Without Borders
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Without Borders

This is an email from Without Border's Newsletter, a newsletter by Without Borders.

Without Borders Newsletter 16

Why should we accept to remain as nobodies?

A time like this last year I had no idea that I would start this publication. I joined medium in January of 2019 but did not commit to writing until September of the same year. Up until that point, I had made a few attempts at starting blogs outside of medium but with the large writing community here I was convinced this had to be the place to start.

I shared a lot of poetry and stories inspired by my own immigrant background but couldn’t really find a publication on medium that published these kinds of stories. I was further motivated by the comments I would receive on my work both positive and negative. One particular comment stuck out to me and propelled the need to create a space where immigrants stories and experiences were shared and celebrated.

“When you change your permanent location you simply become somewhat like marginal and that’s something you should know or cover anyway if you do want to continue with your soul. You are nobody and nothing on a new place — accept it.” — anonymous

This comment was provoking and still is to this day. Anyone who is an immigrant, traveler or has moved outside of their own boundaries understands what it feels like to be a perpetual outsider. To not be accepted. To not be a nobody.

But why should we settle for marginal? Why should we accept to remain as nobodies? Kamala Harris may be the first African American and Asian American (woman)Vice President with an immigrant background but we all know America was built on immigration. Today’s multicultural world exists from the migration of many people in the world’s history. So I guess we are all a bunch of nobodies — to some extent.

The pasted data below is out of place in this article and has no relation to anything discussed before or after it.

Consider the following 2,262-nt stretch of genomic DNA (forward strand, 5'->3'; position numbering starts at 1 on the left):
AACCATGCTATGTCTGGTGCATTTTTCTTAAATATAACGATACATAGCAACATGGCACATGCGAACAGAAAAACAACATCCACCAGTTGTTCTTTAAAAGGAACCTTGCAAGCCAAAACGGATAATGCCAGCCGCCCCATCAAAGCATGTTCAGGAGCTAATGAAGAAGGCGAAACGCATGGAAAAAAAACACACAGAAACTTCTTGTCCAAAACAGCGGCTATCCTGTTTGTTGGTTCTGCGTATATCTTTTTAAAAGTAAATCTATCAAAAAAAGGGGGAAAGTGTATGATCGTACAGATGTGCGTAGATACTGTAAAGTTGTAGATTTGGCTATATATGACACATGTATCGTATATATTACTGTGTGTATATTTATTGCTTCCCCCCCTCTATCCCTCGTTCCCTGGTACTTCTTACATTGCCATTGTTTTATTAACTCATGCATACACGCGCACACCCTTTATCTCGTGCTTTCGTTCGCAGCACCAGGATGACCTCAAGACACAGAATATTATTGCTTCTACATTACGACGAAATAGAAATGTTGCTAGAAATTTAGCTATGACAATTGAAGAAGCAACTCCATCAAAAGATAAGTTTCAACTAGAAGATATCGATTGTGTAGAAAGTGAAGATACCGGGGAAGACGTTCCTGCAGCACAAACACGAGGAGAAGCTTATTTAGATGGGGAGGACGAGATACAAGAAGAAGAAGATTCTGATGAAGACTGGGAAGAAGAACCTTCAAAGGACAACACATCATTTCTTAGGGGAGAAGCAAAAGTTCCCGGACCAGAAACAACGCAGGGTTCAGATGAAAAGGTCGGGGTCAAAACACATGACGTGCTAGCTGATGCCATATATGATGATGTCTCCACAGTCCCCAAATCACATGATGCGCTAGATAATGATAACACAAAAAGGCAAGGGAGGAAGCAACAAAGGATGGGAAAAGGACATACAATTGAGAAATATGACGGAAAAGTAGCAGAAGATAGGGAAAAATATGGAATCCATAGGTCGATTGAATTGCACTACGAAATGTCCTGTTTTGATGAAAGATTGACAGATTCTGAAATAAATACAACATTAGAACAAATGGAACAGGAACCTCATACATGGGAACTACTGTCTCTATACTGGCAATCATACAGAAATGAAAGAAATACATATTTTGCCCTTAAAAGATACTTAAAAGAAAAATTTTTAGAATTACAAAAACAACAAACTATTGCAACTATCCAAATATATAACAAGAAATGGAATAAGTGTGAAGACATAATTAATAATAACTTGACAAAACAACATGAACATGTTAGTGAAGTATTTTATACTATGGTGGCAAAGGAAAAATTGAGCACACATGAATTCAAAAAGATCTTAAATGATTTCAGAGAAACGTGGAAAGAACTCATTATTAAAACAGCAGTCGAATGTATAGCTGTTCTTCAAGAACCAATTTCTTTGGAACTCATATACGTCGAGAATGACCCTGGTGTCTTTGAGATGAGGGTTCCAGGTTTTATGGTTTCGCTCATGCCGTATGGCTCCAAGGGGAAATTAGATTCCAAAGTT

Immigrants come with their own identities and although those identities are challenged in a new country — they grow, they persevere and they adapt. So it is hard and unlikely to be just a nobody. We come rich with experience and if we, as immigrants, travelers and people without borders, knew how to leverage our experiences to grow and overcome challenges in a new place — then we would never settle for being nobodies.

This publication exists to celebrate all the stories and experiences that come with being an immigrant, a traveler and a person who is constantly extending their borders. Next month we are going to be a year old and we want to celebrate all the stories and poems that have been published on here and those that will be published in our anniversary and second issue of the Without Borders Magazine coming out in March.

Stay tuned!

Without Borders Issue 002: Calls For Submissions !!!

The mantra “I can’t wait for the end of 2020” was all everyone seemed to say since the beginning of last year. We finally made it to 2021 but who else feels like a bit of 2020 is spilling into their new year? What can we say for the emotional, mental, physical, social, political, economic and global challenges that we all experienced in 2020? How do we begin to unpack that?

Borders are not just physical limitations but are mental, emotional, social and health challenges and those mentioned above that may affect our everyday lives.

Our next issue of the Without Borders Magazine hopes to be a collective journal of our thoughts, feelings and experiences of 2020 in order to begin to process and overcome the challenges we are still facing in the aftermath of 2020.

Submissions Open — January 15th to February 28th